One can believe that the rioters were motivated by political grievances, but one need not believe that everything that occurred during the riots was a political act.
In this sense, apparently random and spontaneous actions were manifestations of long-term social contest. Figure 7.5 supplements the other shots of riot-time consumption by depictions two shoppers [sic]. Here two black women carry away a load of clothing; some of it in boxes, but most of it apparently not purchased. Their participation in looting powerfully registered their dissent from the consumer’s republic and resistance to their mishandling by law enforcement. (pg 158)
If the women had stolen the goods, is it right to call them “shoppers”? This was a riot, so why is something assumed to be purchased if it is boxed? You can loot from a storeroom as easily as you can loot from a rack. If the women wanted material goods, how are they dissenting from the consumer’s republic? How does Mumford know the women were ever “mishandled by law enforcement”? Even if they were, what did the merchant whose store was looted ever have to do with it? If someone stole burglarized a store in Newark at a time other than July 1967 would Mumford consider that a political act as well?
Mumford is right to point out that the rioting by blacks around July 12th was not very bloody and that nearly all of the lethal force that left 24 people dead was committed by law enforcement, often without any cause. It’s necessary for anyone writing about the riots to pay homage to the innocent people like Eloise Spellman who were killed by law enforcement, but Mumford’s retelling of the riots is incomplete in that he displays very little sympathy for the merchants, black and white, who lost their stores – their livelihoods, their investments – in the events. Mumford is concerned about women in Newark (see the chapter, “The Reconstruction of Black Womanhood,”) but he also displays less sympathy for the generation of Newarkers who, as a result of the destruction, had to trudge out to the suburbs to do basic food shopping at supermarkets often staffed by other Newarkers.
In “Newark: A History of Race, Rights, and Riots in America” the voices of the majority of African-American Newarkers who condemned the riots, called the rioters “hoodlums” and predicted that Newark would become a “ghost town” are deemphasized. Mumford cites the condemnations of the Urban League, NAACP, and Martin Luther King, and gives the above quotes, but his emphasis is elsewhere.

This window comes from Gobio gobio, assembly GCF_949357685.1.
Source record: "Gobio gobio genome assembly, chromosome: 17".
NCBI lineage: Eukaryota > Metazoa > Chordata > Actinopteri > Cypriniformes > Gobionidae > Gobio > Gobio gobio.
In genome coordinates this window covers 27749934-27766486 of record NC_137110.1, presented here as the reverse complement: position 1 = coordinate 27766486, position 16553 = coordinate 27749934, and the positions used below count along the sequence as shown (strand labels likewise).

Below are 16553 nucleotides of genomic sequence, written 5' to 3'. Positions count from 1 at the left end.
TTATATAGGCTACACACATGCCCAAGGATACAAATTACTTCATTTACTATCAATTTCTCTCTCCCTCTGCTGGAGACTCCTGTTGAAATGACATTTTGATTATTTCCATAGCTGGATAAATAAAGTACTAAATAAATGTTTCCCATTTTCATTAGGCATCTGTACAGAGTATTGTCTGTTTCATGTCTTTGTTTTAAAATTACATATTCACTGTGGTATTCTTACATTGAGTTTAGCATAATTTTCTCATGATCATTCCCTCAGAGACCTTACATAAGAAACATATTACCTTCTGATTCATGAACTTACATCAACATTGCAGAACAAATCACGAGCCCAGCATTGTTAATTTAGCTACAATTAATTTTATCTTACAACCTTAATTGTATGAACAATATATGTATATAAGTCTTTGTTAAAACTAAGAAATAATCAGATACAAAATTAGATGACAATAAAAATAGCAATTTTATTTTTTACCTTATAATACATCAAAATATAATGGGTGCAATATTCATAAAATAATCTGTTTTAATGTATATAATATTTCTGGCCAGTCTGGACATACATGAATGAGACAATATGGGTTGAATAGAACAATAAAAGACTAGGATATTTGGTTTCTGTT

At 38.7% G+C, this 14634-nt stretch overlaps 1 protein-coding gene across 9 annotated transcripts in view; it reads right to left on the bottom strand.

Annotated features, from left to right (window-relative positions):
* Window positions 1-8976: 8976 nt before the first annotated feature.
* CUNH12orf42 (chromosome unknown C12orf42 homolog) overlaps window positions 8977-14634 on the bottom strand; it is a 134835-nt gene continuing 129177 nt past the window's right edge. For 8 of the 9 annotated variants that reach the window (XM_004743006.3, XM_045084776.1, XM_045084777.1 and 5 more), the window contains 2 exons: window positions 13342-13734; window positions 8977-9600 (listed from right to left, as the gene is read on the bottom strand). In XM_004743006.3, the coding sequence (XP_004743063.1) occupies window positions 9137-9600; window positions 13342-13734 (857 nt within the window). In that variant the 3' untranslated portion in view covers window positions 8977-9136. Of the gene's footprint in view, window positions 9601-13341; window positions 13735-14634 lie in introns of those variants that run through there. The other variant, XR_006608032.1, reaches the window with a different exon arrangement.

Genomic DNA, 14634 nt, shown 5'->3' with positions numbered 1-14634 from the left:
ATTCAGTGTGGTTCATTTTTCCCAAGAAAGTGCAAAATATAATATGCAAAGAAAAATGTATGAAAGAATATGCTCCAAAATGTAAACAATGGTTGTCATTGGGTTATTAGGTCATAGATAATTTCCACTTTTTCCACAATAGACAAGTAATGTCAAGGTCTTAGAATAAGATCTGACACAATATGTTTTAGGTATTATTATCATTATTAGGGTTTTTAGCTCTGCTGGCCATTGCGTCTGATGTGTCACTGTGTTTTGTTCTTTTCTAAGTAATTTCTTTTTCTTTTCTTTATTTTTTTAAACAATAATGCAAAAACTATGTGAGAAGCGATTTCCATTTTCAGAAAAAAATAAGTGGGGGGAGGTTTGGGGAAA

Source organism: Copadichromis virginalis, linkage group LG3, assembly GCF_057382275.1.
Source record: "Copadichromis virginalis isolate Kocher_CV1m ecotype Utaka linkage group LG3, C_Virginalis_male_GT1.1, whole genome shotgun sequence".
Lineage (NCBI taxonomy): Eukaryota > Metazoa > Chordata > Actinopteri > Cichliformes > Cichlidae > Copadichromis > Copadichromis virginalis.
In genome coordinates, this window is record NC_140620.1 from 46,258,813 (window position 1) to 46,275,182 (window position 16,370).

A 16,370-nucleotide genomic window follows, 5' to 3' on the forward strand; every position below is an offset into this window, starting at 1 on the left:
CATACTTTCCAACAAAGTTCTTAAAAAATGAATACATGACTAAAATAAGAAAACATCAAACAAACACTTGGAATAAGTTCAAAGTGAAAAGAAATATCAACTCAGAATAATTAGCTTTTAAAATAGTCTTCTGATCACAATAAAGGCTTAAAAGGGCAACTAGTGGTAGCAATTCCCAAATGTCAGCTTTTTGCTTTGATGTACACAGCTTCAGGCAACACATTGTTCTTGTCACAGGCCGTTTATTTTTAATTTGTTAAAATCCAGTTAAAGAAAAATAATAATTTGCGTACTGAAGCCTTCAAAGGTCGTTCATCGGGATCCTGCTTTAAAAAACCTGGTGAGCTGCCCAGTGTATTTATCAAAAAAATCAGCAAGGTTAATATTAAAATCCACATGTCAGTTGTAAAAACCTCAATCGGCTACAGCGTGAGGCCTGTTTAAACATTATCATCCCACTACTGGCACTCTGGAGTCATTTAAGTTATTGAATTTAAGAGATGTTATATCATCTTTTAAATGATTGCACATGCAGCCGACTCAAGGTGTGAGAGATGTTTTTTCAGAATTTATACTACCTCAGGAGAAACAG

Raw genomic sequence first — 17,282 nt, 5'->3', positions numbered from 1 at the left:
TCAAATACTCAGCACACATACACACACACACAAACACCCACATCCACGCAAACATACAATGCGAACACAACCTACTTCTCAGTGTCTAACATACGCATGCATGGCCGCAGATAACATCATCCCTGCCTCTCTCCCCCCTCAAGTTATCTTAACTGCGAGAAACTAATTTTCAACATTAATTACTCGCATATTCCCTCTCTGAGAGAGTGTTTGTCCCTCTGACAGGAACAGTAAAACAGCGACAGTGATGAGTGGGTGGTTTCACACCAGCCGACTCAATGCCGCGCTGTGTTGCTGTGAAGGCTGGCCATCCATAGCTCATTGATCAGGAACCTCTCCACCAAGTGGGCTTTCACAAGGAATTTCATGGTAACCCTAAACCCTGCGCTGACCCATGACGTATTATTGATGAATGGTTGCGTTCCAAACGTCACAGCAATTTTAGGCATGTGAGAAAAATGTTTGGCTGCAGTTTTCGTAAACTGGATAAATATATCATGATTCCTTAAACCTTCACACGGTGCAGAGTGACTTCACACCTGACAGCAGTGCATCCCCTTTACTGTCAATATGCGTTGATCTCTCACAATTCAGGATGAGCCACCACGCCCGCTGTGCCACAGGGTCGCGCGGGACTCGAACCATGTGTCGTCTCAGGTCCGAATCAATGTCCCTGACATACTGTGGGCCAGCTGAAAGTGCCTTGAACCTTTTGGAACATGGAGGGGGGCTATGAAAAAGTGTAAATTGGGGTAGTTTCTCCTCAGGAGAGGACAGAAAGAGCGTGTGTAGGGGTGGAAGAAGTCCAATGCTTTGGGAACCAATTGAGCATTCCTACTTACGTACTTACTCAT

Some of Mumford’s most interesting chapters, are on the post-Riots Amiri Baraka-Anthony Imperiale conflict. Though one was on the side of black power and the other was part of the white backlash, they were in a way similar in how they related to their communities, how they denounced City Hall, and how they never doubted their own convictions. There were obvious differences, but the Italians and African-Americans of Newark had more in common than they admitted. Both groups were below average in income and education and both groups had massive grievances against city government for urban renewal.
In the years after the Riots Amiri Baraka spent most of his effort promoting a constructive, yet separatist, religio-philosophy called “Kawaida,” consisting of reconnection with Africa. However, Baraka also spouted frankly anti-white and Antisemitic rhetoric and saw “Toms on the planet” everywhere. Imperiale spouted his even more racialized invective, calling Martin Luther King “Martin Luther Coon” and denouncing Mayor Hugh Addonizio for having city flags flown at half-mast when MLK was assassinated. Imperiale had armed vigilantes from his Citizen Councils ride around black areas of Newark in “Jungle Cruisers.” Both sides planted bombs in the other’s territory. In the hope of avoiding another riot the two sides established a “Hot Line” phone, a la the White House and the Kremlin, to cool things down if necessary.
Eventually, however, the Hot Line phone wasn’t what cooled Newark off. In Mumford’s telling, it was the election of Kenneth Gibson as Newark’s first black mayor. Baraka’s symbolic change of clothes from dashikis to blue jeans and tee-shirts probably helped too.
Kevin Mumford’s book is a worthy addition to the Newark history bookshelf, yet it is not the comprehensive history in the Civil Rights Era and post-Civil Rights Era Newark that we desperately need. Either because Mumford was writing a very short book or because of his own opinions, many important episodes and people in Newark history are not mentioned here. Of white Newarkers, only Anthony Imperiale and Tom Hayden emerge from the pages in any depth. Progressive white Newarkers like Rabbi Joachim Prinz and Monsignor William J. Linder (founder of the New Community Corporation) are omitted. The majority of white Newarkers who were between Imperiale and Hayden, who may have had more complex views of intregation and separatism, who were against street crime and vigilantism, who would have welcomed black neighbors but worried about racial “tipping” get little attention.
“Newark: A History of Race, Rights, and Riots in America” is a highly satisfying read in the first two of the subjects mentioned in the subtitle – race and rights. Though this is not a comprehensive history of race and rights in Newark, it is overall worth studying. Mumford’s third subject – riots – however is handled less deftly. How one views the chapters on the Riots will depend on one’s political leanings. It’s likely that Mumford’s Riot chapters will offend some readers who see the riots differently from the author.